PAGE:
While intracellular proteins are regularly recycled to keep them in a generally undamaged state, many extracellular proteins are laid down early in life and are never, or only rarely, recycled. These long-lived proteins (mainly collagen and elastin) usually serve passive structural functions in the extracellular matrix and give tissue its elasticity (e.g., artery wall), transparency (e.g., eye lens), or high tensile strength (e.g., ligaments). Occasional chemical reactions with other molecules in the extracellular space may little affect these functions, but over time cumulative reactions can lead to random chemical bonding (crosslinks) between two nearby long-lived proteins that were previously unbonded and thus able to slide across or along each other. Such crosslinking in artery walls makes them more rigid and contributes to high blood pressure.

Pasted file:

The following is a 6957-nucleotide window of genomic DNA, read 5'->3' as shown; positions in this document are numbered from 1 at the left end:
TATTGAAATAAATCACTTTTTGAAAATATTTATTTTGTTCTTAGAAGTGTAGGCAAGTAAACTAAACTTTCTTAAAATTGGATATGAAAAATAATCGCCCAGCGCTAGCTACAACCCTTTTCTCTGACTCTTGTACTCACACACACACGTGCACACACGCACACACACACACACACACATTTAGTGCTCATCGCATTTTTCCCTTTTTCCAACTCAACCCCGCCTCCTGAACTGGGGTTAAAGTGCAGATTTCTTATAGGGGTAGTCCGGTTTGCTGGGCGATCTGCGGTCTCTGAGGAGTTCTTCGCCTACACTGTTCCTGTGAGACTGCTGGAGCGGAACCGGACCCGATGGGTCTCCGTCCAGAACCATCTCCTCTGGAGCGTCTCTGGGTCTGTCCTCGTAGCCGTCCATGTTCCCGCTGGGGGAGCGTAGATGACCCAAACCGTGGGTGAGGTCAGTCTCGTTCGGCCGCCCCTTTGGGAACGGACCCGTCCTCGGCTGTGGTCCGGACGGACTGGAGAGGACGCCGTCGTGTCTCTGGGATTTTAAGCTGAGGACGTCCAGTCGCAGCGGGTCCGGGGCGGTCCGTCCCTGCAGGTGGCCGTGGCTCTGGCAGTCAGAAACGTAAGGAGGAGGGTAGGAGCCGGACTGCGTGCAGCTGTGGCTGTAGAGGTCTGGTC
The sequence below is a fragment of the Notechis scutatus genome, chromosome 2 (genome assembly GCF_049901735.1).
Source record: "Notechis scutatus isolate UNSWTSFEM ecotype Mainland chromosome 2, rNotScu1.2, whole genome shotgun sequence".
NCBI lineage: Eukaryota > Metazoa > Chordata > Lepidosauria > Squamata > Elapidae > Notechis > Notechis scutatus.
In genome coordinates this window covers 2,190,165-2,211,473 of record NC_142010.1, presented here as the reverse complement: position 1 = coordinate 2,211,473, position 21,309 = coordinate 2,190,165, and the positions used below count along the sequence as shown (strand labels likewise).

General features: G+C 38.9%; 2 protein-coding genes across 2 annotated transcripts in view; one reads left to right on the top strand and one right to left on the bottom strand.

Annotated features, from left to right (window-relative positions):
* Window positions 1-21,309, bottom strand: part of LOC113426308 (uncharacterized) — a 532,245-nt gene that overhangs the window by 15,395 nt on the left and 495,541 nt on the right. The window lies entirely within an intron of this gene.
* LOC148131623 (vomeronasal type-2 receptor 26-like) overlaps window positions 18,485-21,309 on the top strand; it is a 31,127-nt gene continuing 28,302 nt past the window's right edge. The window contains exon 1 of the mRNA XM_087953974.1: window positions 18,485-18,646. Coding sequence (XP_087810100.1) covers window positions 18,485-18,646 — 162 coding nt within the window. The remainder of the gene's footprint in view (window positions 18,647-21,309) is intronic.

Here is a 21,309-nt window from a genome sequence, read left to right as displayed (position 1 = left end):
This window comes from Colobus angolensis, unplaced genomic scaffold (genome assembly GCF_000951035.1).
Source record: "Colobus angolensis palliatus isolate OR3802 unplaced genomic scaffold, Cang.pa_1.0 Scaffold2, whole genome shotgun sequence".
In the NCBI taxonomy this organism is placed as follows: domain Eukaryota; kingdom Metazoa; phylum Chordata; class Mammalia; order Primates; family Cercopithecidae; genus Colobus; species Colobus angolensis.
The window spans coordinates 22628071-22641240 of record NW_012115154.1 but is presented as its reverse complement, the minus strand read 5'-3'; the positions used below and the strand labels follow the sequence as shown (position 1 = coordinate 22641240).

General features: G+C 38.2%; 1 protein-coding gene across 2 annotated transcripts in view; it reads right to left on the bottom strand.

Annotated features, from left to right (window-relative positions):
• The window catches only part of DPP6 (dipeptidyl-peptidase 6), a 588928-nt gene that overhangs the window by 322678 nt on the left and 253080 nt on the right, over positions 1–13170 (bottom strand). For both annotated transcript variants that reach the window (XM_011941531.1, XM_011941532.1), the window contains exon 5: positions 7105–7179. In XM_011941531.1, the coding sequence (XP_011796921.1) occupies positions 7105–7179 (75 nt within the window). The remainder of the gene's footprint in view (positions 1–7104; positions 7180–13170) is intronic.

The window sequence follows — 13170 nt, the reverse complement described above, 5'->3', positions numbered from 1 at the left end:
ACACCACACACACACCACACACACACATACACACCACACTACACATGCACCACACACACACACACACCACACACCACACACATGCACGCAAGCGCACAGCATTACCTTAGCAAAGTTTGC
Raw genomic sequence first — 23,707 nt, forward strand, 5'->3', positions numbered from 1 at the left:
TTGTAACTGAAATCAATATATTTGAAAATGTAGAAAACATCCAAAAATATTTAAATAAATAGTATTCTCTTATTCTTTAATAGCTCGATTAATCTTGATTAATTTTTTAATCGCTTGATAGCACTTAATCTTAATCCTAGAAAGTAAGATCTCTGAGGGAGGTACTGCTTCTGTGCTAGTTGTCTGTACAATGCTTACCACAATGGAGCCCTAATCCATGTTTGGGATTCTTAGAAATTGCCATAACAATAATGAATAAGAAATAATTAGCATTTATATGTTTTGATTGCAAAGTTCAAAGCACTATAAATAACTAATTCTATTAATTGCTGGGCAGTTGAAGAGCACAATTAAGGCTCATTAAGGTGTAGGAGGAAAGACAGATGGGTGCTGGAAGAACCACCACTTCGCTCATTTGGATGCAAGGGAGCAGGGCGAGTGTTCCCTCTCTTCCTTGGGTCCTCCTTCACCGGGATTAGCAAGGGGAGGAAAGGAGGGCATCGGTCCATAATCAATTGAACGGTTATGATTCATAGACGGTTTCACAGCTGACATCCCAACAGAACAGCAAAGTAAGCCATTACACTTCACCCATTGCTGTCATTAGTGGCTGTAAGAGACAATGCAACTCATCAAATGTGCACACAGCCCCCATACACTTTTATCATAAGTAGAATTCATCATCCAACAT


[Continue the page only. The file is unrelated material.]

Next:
The NENS strategy proceeds similarly but more safely, using nanorobots as the delivery vehicle for the link-breaking molecules. In the first scenario, a population of ~10^12 (1 terabot) mobile pharmacytes would transverse the extracellular matrix in a grid pattern, releasing synthetic single-use deglycating enzymes (perhaps tethered (Craig et al. 2003; Holmbeck et al. 2004) to energy molecules, e.g., ATP) into the ECM to digest cross-linkages, then retrieving dispensed molecules before the nanorobot moves out of diffusive range. As an example, human skin and glomerular basement membrane (GBM) collagen has ~0.2 glucosepane (MW ~500 gm/mole) crosslinks per 100,000 kD strand of collagen in normally crosslinked aging tissue (Sell et al. 2005), indicating ~2 × 10^18 glucosepane crosslinks in the entire human body which will require a very modest whole-body treatment chemical scission energy of ~0.2 joule per each ATP-ADP conversion event (~0.5 eV) required to energize cleavage of individual crosslink bonds. Each nanorobot would contain ~2 × 10^6 enzyme molecules in a ~1 micron3 onboard tank and would travel at ~3 micron/sec through ECM, releasing and retrieving enzymes in a ~10 micron wide diffusion cloud over a ~100 sec mission duration, with 10 successive terabot waves able to process all ~32,000 cm3 of ECM tissue in the reference 70 kg adult male body in a total treatment time of ~1000 sec. Only 1 of every 10 enzymes released and retrieved are discharged by performing a crosslink bond scission; the rest are recovered unused. This treatment would likely be complete because full saturation of the targeted tissue volume can probably be achieved via diffusion, though some enzyme molecules may exit the diffusion cloud and become lost – lost molecules that must produce no side effects elsewhere or must be safely degradable via natural processes. In the second scenario, assuming ~10^19 collagen fibers in all ECM and allowing ~10 sec for a nanorobot to find and examine each fiber (thus removing one crosslink every ~50 sec), then ~10^14 nanorobots (~0.3% by volume of ECM tissue) using manipulators with enzymatic end-effectors could patrol ECM tissues, seeking out unwanted crosslink bonds and clipping them off, processing ~1 cm3/min of crosslinked tissue and finishing the entire body in ~22 days. Enzymatically active components remain tethered and cannot be lost, reducing side effects to near-zero, but there may be some tight spaces that cannot easily be reached by the manipulator arms, possibly yielding an incomplete treatment. Further study is needed to determine the optimal combination of these two strategies.